Quickly after toasting the New Year, our annual resolutions become toast. Good intentions become buried under the daily pressures of life and bad habits.
“Most people think that their financial problems revolve around not earning enough money to make ends meet,” said Louis Scatigna, author of The Financial Physician. “The truth is, everyone can improve their financial health…and they don’t have to make a dime more than they are making today in order to feel more financially healthy.”
[In pictures: 10 Ways to Improve Your Finances in 2011.]
Here are six ways to improve your finances in 2011:
Do the math
It’s crucial to calculate your net worth, Scatigna said. To do so, subtract your total debt from your total assets. The remainder represents your net worth. “The goal is to grow your net worth each and every year,” Scatigna said.
Create a budget
The typical family can reduce average expenses by 5 to 10 percent without feeling too much pain, Scatigna said. Look for excess spending by tracking expenses, including petty cash items. Factor in other expenditures, including monthly expenses on your home and car. Compare your monthly expenses with your monthly salary, and look for areas where you can earn or save more. (See also: The first step to creating a simple budget).
Specific financial goals enhance your chances of success. “Success is more likely if you identify one problem and take the necessary steps to rectify it,” according to the National Foundation for Credit Counseling (NFCC). “You can always add more categories, but taking on too much at once can be overwhelming and lead to becoming discouraged.”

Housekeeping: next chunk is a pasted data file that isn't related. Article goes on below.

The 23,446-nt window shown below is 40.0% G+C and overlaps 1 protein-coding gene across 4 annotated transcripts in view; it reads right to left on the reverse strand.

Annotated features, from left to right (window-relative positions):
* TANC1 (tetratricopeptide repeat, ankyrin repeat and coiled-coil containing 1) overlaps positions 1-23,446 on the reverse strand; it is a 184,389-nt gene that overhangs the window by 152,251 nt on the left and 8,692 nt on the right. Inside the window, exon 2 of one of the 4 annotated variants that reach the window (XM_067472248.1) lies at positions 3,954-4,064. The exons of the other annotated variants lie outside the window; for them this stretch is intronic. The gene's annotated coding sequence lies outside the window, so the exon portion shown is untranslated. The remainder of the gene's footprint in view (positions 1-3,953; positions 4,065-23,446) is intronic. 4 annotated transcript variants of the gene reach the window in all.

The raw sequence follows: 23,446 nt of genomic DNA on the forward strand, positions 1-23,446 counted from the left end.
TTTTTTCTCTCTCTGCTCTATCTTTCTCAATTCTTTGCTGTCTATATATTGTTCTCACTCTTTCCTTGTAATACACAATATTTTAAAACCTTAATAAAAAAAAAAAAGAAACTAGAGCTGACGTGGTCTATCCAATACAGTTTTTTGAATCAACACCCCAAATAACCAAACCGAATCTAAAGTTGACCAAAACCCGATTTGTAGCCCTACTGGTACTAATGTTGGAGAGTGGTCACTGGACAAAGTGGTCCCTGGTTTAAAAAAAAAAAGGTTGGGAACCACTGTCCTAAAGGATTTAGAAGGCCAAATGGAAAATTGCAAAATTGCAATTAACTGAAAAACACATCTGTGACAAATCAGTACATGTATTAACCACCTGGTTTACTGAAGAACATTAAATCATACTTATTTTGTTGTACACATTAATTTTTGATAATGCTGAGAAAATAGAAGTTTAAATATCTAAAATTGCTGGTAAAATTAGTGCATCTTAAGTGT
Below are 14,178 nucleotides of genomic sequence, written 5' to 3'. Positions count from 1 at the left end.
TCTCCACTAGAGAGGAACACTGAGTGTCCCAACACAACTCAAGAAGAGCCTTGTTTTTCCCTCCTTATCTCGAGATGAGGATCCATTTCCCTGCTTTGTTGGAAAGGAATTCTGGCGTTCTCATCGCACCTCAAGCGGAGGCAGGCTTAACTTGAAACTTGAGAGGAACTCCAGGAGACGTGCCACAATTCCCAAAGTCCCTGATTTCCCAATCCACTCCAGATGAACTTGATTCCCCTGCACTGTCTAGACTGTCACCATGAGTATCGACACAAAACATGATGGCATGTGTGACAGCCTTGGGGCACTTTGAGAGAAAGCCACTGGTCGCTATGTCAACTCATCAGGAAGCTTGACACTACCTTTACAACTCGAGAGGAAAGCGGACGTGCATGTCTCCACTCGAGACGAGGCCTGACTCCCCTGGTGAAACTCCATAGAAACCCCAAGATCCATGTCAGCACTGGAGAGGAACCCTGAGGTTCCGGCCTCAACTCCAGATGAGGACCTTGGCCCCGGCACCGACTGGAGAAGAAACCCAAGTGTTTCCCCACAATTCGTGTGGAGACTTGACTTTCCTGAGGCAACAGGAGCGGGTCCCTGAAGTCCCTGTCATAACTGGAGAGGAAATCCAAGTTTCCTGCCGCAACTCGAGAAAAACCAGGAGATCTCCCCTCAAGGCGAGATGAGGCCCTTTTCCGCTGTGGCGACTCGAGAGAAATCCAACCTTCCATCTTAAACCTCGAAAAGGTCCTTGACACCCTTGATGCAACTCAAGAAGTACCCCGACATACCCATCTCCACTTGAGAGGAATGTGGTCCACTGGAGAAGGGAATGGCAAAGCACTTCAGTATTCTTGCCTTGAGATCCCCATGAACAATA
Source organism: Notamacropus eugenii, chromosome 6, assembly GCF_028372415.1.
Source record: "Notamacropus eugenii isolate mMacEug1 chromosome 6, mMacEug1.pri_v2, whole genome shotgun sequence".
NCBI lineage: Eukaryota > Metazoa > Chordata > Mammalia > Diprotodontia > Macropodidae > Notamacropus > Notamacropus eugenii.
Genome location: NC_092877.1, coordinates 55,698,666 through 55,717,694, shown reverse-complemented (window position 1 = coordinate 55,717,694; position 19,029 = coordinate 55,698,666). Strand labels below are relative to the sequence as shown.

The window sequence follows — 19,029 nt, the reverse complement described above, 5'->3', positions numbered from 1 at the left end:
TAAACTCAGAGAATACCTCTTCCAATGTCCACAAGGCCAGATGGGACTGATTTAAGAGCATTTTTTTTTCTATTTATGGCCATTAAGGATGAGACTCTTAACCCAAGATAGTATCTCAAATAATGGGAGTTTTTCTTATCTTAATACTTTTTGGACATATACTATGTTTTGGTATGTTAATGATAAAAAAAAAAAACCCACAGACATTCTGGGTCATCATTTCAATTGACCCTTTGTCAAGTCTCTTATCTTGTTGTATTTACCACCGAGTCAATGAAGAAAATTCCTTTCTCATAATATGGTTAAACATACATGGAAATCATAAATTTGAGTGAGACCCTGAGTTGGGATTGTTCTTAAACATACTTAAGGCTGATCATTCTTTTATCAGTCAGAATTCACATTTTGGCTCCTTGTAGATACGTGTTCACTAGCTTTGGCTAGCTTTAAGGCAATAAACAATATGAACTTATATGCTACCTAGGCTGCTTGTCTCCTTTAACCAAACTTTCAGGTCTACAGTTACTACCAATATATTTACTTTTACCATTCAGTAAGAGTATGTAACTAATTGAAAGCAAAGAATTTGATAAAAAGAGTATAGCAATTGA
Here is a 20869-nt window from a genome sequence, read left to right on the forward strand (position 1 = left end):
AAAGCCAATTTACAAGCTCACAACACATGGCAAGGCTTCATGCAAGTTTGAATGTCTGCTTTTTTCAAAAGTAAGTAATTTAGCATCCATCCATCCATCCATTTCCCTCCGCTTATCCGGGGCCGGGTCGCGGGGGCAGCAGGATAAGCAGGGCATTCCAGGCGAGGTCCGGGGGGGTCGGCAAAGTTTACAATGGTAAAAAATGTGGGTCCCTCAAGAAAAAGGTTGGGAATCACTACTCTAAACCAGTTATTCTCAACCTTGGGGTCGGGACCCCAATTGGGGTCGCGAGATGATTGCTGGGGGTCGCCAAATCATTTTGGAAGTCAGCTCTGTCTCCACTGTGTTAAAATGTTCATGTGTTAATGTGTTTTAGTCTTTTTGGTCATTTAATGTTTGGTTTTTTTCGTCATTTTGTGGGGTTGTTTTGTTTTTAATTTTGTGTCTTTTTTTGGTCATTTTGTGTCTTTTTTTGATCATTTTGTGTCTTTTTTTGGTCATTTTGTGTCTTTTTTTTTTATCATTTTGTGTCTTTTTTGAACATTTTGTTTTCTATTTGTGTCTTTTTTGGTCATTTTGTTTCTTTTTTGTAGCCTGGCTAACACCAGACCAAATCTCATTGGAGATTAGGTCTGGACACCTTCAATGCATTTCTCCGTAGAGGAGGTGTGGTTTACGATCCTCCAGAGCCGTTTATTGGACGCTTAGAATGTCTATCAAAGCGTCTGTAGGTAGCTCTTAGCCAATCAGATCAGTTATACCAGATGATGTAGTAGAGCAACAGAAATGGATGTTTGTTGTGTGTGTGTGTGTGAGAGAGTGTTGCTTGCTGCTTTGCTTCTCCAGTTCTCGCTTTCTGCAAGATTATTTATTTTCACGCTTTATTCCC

Many financial institutions provide free or low-cost electronic bill-paying services. Through automation, you can arrange to transfer a set amount of money into your savings account every pay day, said Manisha Thakor, a personal finance expert and author.
[Visit the U.S. News My Money blog for the best money advice from around the web.]
Take mental inventory
Target areas of frivolous spending or lack of financial control. Accept sacrifices and the likelihood of mistakes. “Setbacks are inevitable, so anticipate them and commit to riding them through,” according to NFCC.
Use an “accountability partner” to accomplish financial goals. Ask a mentor, relative or friend to help you reach your targets. “Resolutions typically come and go. No one intends to make it only to break it. Nonetheless, that’s what so often happens,” said Gail Cunningham, spokesperson for the NFCC. “The above steps should go a long way toward reaching that previously elusive financial goal, putting you in a much better position at this time next year.”
Sharon Harvey-Rosenberg is a special financial news contributor for Wise Bread. She is the author of "Frugal Duchess: How to Live Well and Save Money” and a contributing author to ”10,001 Ways to Live Large on a Small Budget.”